The tangled story of Charles Tolliver’s attempt to build a radical airship is more complex and violent than most. He began by convincing Hearst to invest $20,000 in his design, which housed crew and engines WITHIN the airbag. Tolliver borrowed a ravine on a farmer’s property, lined it with boards, and here a huge design took shape: 250 by 44 by 40 feet. In 1907, his first flight was announced. Popular Mechanics took an interest and ran a story on the new dirigible (Sept. 1909).
However, the farmer and Tolliver’s patron were fed up with him. By 1910, Tolliver had decamped to San Diego. Here his agent, one Bert Lewis, bought iron filings and sulfuric acid to generate the huge volume of hydrogen needed. Meanwhile, the city gas inspector became anxious about the presence of such a large volume of gas, and took a sample back to his lab–and blew it up! Tolliver again failed to get his dirigible off the ground, and as the city pondered how to get rid of it, a wind came up and shredded it. Meanwhile, Bert had been kept busy making gas–while Tolliver was making time with his wife, Ellen Lewis. Lewis shot Tolliver dead; he was acquitted of murder on the grounds of temporary insanity, but Ellen left him. So he did the only thing left: he joined the circus!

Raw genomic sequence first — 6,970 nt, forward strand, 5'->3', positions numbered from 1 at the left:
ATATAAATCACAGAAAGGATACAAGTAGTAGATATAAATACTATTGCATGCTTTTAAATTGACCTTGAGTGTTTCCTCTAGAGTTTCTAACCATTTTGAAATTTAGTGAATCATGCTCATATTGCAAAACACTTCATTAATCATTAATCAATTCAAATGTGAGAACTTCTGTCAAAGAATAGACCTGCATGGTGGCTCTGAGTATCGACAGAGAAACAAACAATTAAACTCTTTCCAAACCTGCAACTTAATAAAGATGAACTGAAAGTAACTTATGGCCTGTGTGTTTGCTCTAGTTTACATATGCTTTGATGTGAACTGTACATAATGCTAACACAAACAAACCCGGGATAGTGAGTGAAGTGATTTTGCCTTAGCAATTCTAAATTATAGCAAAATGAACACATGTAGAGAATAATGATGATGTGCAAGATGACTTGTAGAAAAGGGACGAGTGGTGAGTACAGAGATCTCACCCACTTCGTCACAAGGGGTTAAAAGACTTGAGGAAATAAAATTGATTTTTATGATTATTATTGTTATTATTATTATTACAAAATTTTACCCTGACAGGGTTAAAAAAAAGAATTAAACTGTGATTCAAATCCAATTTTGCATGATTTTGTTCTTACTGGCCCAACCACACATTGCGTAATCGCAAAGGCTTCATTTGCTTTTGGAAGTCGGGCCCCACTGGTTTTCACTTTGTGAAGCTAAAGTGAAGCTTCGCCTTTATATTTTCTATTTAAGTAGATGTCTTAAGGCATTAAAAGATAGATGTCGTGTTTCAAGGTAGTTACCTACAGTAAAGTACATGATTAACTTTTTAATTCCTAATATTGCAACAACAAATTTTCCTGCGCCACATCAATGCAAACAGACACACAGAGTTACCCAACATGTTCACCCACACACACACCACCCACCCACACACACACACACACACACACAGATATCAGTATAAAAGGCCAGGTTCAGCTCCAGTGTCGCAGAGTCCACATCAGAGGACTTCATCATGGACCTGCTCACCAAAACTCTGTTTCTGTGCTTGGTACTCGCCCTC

The airship never left the ground.